My current project is to use a Pi Zero W & Phat DAC to add bluetooth audio to my car stereo. The bluetooth and audio parts works flawlessly. The difficult part is how to power the system so that the Pi has time to switch off gracefully. I have found many threads about adding a UPS to enable shutdown but I find these all far too bulky and would like to explore a different solution.
The car stereo has 2 power options 12V permanent, 12V switched. I would like to power the Pi via the permanent 12V and use the switching supply to send on/off signals to the Pi.
The Pi can be powered on (after shutdown) by shorting pins 5 & 6
The Pi can be powered off via a script watching a GPIO pin.
The logic is simple:
If ~12V -> connect pins & GPIO high
else disconnect pins & GPIO low
My first question:
Is this a bad idea?
Can someone help me with the circuitry to make this work?
I have had some thoughts but I am not very good with circuits. A mosfet, a zenner diode and some resistors should do the job I think?
NB I have a 5V stepdown regulator connecting the 12V to the Pi.
That sounds like a good idea to me, The way I would do it would be to step the ignition Power from 12V down to a bit below 3.3V (probably about 2V) and use the zener diode to protect the Pi pins from over voltage.
I know this is an old post, but in case it helps anyone else, I found an article here
which has a very simple circuit that I am going to use for my car RPi project. When the ignition switch is on, the RPi will power up. When the ignition switch goes off, the RPi receives a signal and will gracefully shutdown. When shutdown is complete, the RPi signals the circuit which then disconnects power from the RPi. This uses dtoverlay in the RPi config file and two GPIO pins. You can also monitor the shutdown pin in your Python code (instead of using dtoverlay) and issue the shutdown from Python.
I’ve built this on breadboard and tested it - works well. Hopefully it works in the real world too!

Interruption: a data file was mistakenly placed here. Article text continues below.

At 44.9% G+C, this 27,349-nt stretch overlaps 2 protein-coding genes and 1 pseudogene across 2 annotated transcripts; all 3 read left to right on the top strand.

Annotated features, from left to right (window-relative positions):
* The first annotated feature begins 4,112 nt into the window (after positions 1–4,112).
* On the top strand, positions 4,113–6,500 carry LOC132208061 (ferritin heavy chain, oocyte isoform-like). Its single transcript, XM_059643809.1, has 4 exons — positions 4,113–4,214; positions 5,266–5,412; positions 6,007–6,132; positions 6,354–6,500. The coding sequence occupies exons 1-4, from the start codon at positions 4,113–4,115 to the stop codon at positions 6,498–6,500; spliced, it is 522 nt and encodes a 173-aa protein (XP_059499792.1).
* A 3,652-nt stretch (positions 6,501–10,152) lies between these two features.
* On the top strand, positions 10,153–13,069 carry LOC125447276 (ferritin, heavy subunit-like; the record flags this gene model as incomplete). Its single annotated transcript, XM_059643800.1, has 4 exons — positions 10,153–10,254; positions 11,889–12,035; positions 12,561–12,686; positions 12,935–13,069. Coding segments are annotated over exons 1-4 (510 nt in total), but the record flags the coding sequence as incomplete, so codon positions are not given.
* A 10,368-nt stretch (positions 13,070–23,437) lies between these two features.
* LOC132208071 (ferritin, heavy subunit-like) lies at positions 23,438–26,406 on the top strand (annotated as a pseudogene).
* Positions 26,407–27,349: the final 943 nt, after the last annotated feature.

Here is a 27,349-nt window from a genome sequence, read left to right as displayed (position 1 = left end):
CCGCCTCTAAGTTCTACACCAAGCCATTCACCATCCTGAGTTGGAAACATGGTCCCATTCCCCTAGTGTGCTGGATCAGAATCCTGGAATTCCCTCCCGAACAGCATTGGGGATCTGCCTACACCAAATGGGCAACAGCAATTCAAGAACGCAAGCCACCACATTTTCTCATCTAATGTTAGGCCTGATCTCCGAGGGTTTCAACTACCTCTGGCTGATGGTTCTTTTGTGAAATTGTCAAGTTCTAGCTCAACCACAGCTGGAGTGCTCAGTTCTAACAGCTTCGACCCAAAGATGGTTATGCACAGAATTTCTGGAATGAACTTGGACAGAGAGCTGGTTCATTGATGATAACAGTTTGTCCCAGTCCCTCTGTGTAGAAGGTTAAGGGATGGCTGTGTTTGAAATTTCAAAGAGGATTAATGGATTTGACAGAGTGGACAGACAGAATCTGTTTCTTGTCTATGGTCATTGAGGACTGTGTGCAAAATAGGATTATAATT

No need for a UPS as the circuit is permanently powered by the car battery, but the RPi is fully disconnected so it draws no current when ignition is off.
Well in the real world the above circuit does not quite work .
The basic circuit works fine when not connected to the RPi and triggering the power off pin manually by pulling it high.
But when you have it connected to the RPi, the RPi immediately re-boots after shutdown.
This will probably be hard to follow, but here goes:
The problem appears to be that when the RPi shutdown pin goes high to signal it is safely shutdown, the power is cut only momentarily - long enough for the RPI shutdown pin to go back to low, but because the buck converter has capacitance, the power comes back immediately and the RPi reboots. The shutdown pin needs to be held high for a second or so to ensure the circuit switches off.
I’ve been able to simulate this using CircuitJS (http://www.falstad.com) but so far I don’t have a fix . Anyone got any ideas?
I haven’t really been following this but I did notice a couple of things in your posts.
Just how does the RPi send a signal when it has shut down.
Why wouldn’t the RPi pin go low when the power is removed.
I haven’t had a play with RPi and try to stay away as long as possible. But I can’t see how you can expect a pin to stay high when the power is removed. Magic maybe or is there a phantom battery that nobody knows about.
Just an observation.
Just had a look at your linked circuit.
As I see it I think the sequence of events should be as follows.
When ignition is turned on Q2 is ON which turns Q1 ON applying power to USB_PWR. Q5 is ON pulling Shutdown LOW. A LOW signal from RPi Poweroff pin turns Q4 OFF and Q3 ON thus latching Q1 ON.
Ignition OFF. Q2 is OFF. (Note Q2 base could do with a pull down resistor here as if left floating could cause problems) Qi is still ON due to RPi LOW on Poweroff pin holding Q4 OFFand Q3 ON. Q5 is off (Via R5 Pulldown) and a HIGH signal appears at Shutdown pin. When RPi shuts down Poweroff should go HIGH turning Q4 ON and Q3 OFF thus turning Q1 OFF and removing power from USB_PWR.
You have a bit of a chicken and egg situation here where when power is removed the Poweroff pin cannot remain HIGH and must go LOW. This will leave the base of Q3 floating and it is highly likely Q3 will switch on again. If this happens Q1 will power up USB_PWR again and everything will start up again until Poweroff sees another HIGH signalYou might try a pull down resistor on Q3 base to make sure Q3 remains OFF until power is restored via Q1 turning ON at the next ignition switch on. You may have to experiment with values.
Many thanks for taking the time to look at this Bob, I appreciate your comments, and the explanation of the circuit logic - its not my design so your description is very helpful for me. PS - confirm that where you wrote Qi in the Ignition OFF paragraph, you meant Q3?